The most immediately obvious aspect of this book is its prose style - fresh and refreshing, a lively mixing of colloquialisms and literary references, a vivid familiarity with contemporary popular culture but also with academic philosophy and theology, many jokes and witticisms and surprising images, judicious and delightful deployment of footnotes and asides, a continually forceful but friendly and considerate engagement with the reader. The book is in consequence unputdownable, even though it has no table of contents and no introductory overview, and the chapter headings are intriguing and inviting, not explanatory. Theologically, the author is quite conservative - most of the time he seems to have a realist not non-realist view of God, and he seems to believe Christianity is essentially superior to other religions. But also he manages to be humble and tentative, and to speak to you not only with passion and exuberance but also, sometimes, with a beautifully still small voice - he's really excellent company. I enjoyed his book immensely.
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on 14 October 2012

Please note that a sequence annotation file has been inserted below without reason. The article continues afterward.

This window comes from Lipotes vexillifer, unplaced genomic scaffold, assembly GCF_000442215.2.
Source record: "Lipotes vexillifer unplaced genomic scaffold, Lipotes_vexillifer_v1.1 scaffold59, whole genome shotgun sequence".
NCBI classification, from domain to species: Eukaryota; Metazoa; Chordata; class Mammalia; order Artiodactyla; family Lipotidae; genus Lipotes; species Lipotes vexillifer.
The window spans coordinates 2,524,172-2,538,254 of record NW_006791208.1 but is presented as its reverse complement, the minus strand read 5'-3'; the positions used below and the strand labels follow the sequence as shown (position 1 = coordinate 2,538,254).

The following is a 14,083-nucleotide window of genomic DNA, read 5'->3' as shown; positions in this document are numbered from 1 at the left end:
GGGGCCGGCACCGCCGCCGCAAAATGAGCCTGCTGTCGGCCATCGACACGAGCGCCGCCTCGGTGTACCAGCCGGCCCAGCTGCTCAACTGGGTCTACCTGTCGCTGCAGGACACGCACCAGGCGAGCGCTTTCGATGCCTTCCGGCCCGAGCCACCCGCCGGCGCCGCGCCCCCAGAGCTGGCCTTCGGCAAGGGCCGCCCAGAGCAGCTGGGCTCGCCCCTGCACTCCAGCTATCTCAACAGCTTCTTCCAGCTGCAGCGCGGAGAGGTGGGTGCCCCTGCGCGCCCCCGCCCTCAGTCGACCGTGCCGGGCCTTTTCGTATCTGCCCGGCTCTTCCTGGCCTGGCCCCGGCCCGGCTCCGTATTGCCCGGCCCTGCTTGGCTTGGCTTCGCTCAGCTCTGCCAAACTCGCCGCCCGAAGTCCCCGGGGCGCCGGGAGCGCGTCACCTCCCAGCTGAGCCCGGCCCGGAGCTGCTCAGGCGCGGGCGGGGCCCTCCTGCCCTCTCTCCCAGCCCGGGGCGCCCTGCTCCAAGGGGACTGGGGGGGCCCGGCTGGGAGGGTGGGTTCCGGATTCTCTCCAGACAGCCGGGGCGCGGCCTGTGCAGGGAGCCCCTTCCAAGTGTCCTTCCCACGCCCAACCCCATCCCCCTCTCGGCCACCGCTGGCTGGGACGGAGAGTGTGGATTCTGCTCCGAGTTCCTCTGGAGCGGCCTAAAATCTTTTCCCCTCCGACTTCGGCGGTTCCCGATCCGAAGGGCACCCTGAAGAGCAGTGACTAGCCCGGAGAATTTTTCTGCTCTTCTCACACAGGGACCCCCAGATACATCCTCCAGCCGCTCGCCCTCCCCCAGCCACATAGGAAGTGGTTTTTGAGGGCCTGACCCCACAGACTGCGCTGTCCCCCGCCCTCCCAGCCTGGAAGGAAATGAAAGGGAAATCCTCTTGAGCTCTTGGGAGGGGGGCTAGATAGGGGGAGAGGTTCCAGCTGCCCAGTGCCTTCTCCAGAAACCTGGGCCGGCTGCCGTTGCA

Excellent and engaging read and I would recommend to all, regardless of where positioned in the "God debate". The last sentence in the final "notes" disclaims any role of the author as a spokesperson for the C of E but this he obviously is (if only unofficial and by dint of his membership). If his institution has any sense, they will wrest him to the fore because the account does far more to help one understand the mind and reasons of a "believer" than any of the usual godspeak or pulpit proselytising. Perhaps it even gives permission for those of us floating around in no mans' land to look in again from beyond the pale. All thought provoking. I only wish he hadn't exampled The Adagio from Mozart's clarinet concerto - it brought back terrible buried memories of that grade-whatever-it-was exam!